A big deal of Daniel San is the food. Gees – it’s even had a review by Terry Durack in its first month of opening (12/20). The kitchen is open for all to see, and a cook (chef) was holding court for a number of customers explaining how things are done. The menu is a broad offering of Japanese themed share plates, platters and snacks. Everything we had was very tasty, but if I hadn’t wolfed down my son’s kid’s meal I would have been still more than peckish. That’s the tip. Borrow someone’s kid and order the Chicken and Soba Noodle Salad off the kid’s menu, and you’ll get a decent feed. THe chicken karrage was crisp on the outside and succulent on the inside. Kicking myself for not at least trying one of the Robata Skewers – that’s for next time. These blokes can cook – just cook more.
The neon themed bar is loaded with spirit and sake bottles. The fridge is loaded with predominantly gold labelled Japanese beers including Orion Draft Beer. I casually ordered a stubbie, but then needed to be revived when the barman equally casually said – “$13, mate”. Was I in Singapore or Manly? I can comprehend a stubbie of <Insert Craft Brewer’s name> IPA mixed with coffee beans passed through a civet – but a macro malt bomb for $13. I can’t believe the Pacific Peso v the Japanese Yen comparison is that bad. Orion is a nice enough quaffer, but it isn’t a $13 beer. I retreated straight to the domestic macros on tap, which included Tooheys New, Super Dry (Hahn – not the t-shirt) and 150 Lashes (surely James Squires’ most available drop by now).
Plenty of attention has been given to the fit-out. I haven’t been past this place in the evening (and I’ve never been to Japan), but I’d imagine if all the neon were on, it’d look like a concentrated version of Ginza. The cushions on the long bench are particularly funky being made out of old jeans. The bar staff all wear rock’n’roll t-shirts, which they have to pay for. How they found the retro shirt from the Karate Kid is beyond me – but I guess you can find anything nowadays. Frankie’s still rules the roost for music paraphenalia, but Daniel San has had a go, even if some of it feels a little try hard.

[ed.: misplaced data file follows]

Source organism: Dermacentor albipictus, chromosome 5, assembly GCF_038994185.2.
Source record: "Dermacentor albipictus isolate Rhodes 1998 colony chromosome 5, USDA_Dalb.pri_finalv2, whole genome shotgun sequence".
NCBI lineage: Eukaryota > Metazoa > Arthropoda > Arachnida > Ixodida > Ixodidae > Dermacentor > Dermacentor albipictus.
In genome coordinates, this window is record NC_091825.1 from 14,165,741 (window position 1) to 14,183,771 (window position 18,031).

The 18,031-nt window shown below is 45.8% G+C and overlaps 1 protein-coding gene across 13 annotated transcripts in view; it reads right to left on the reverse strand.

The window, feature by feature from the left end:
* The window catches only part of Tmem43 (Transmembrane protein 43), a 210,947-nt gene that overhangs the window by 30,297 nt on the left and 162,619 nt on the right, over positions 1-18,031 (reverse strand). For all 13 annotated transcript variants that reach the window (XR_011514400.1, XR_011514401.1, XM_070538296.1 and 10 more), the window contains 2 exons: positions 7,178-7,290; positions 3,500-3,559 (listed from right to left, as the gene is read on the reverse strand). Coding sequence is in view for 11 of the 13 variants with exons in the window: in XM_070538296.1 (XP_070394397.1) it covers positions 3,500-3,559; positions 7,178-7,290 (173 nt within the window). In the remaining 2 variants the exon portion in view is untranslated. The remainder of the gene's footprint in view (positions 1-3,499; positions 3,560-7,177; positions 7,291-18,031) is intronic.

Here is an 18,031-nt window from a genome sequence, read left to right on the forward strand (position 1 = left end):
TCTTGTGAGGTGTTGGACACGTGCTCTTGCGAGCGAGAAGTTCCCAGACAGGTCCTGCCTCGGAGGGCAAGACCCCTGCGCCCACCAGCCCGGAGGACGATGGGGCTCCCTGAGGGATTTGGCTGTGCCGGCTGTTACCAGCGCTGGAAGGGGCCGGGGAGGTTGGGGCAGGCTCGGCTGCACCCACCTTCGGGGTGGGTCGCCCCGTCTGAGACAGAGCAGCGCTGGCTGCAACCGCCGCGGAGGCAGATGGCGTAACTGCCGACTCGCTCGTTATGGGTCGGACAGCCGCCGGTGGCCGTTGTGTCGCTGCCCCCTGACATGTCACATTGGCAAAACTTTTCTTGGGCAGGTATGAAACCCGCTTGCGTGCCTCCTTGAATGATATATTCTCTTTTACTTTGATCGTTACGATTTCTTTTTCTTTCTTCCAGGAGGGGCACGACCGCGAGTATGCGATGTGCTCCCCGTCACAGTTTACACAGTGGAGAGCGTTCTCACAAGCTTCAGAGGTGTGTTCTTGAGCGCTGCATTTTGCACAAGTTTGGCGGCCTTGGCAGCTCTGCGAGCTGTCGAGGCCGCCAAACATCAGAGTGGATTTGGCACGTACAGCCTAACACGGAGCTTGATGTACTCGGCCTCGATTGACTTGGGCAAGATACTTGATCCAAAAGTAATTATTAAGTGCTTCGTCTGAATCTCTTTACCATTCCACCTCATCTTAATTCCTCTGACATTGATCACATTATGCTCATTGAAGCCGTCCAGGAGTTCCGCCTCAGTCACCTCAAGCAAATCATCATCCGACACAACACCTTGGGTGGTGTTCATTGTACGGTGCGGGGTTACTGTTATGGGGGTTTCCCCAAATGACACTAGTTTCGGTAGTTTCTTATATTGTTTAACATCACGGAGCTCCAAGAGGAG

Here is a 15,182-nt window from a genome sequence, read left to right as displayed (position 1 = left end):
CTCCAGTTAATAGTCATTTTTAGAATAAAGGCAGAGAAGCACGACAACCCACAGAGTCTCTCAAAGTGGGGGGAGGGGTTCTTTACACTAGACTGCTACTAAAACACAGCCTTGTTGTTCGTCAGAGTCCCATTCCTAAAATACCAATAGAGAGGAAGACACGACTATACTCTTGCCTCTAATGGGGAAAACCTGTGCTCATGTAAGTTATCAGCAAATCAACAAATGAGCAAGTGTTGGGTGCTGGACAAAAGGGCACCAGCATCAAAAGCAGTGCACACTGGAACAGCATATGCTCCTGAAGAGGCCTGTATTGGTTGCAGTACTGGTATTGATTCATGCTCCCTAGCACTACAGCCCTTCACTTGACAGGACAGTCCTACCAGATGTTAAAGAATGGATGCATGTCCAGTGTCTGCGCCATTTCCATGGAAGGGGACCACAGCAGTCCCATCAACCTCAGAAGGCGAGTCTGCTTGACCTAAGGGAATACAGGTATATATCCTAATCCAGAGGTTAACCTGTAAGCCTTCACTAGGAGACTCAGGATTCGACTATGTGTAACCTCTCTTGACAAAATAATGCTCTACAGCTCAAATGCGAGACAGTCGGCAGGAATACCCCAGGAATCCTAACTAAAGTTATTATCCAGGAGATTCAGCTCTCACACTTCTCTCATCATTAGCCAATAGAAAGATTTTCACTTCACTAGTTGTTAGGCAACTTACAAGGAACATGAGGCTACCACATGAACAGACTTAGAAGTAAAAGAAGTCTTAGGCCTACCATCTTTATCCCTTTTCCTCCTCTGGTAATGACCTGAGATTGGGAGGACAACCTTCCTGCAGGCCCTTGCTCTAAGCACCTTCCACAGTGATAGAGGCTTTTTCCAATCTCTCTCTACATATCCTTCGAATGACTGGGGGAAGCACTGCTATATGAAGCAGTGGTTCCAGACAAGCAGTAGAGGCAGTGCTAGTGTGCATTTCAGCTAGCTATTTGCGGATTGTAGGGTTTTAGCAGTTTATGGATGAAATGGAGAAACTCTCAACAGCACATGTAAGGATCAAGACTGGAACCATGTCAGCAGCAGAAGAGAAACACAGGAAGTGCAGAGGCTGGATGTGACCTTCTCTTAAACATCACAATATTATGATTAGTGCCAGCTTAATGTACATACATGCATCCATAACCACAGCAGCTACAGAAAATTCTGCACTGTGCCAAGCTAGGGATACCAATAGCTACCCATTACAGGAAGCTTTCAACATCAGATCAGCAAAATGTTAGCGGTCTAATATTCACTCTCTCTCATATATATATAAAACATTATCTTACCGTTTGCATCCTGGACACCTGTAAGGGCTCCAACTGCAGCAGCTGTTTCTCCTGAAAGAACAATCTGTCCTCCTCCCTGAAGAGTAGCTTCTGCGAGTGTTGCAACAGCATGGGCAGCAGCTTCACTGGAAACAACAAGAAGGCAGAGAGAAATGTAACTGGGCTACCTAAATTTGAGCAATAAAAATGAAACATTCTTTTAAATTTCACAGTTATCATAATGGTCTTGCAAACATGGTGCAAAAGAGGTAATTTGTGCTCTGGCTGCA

I’ll have to visit in the evening and get a look at the roof-top bar, which will provide terrific views – but the well heeled have a new place to go in Manly.
Boat Quay is stretch of bars along the Singapore River. It is conveniently located next to the CBD of Singapore and absolutely heaves on a Friday night. The proximity to water gives hope of cool breezes, but there is little respite from Singapore’s ever present humidity. As one of my colleagues said, you never really get used to it.
With it being so hot, there’s only one option – drink and drink lots. Boat Quay provides an endless range of pub options. When I was in Singapore 6 years ago I was struck by the homogeneity of the tap lists. It was pretty much Kronenberg, Carlsberg, Heinken and of course Tiger. That’s still the case in plenty of places, but now there are brewhouses and craft beer. Illiards tipped me off to Archipelago beer, which I chased down the previous evening. I also paid a visit to the world’s “Highest Urban Microbrewery”, which is up to its 16th seasonal. Occasional correspondent – KiwibackinNZ – had previously written about it here.
For my last night in Singapore, I opted for the RedDot Brewhouse, which is in the heart of Boat Quay. Again it uses a pricing mechanism based on the time. Best to drink early in Singapore. Amazingly I bumped into another Back of the Ferry inductee on the night who took care of the bill. So whilst there was little fiscal pain this time, there’s never really a cheap drink in Singapore. If you look at the price list in the photo and do the math, the cheapest option is the 1500ml jug, which still works out at $10 a pint. There were a few blokes giving the 3500ml tower a shot. A number of Asian blokes go red when they drink and one of the fellas tackling the tower of Green Monster was shining like a traffic light. Still, he and his mates made short work of their tower.
The RedDot range is broad and interesting. Along with the usual Kolsch, Pilsener, Weizen etc – there are a couple of oddities. The Lime Wheat and the Monster Green Lager are unique twists for this drinker. The Monster Green is a lager that is coloured green by the addition of spirulina (blue green algae apparently). It really looks like GI Lime cordial, but is an inoffensive, smashable lager perfect for Singapore drinking. The Vienna Seasonal, brewed for Oktoberfest was a real corker with a deep, rich malty backbone. Probably beer of the trip. The back story to RedDot is one worth reading. Next time I might find my way to the actual brewhouse, but I certainly look up RedDot again.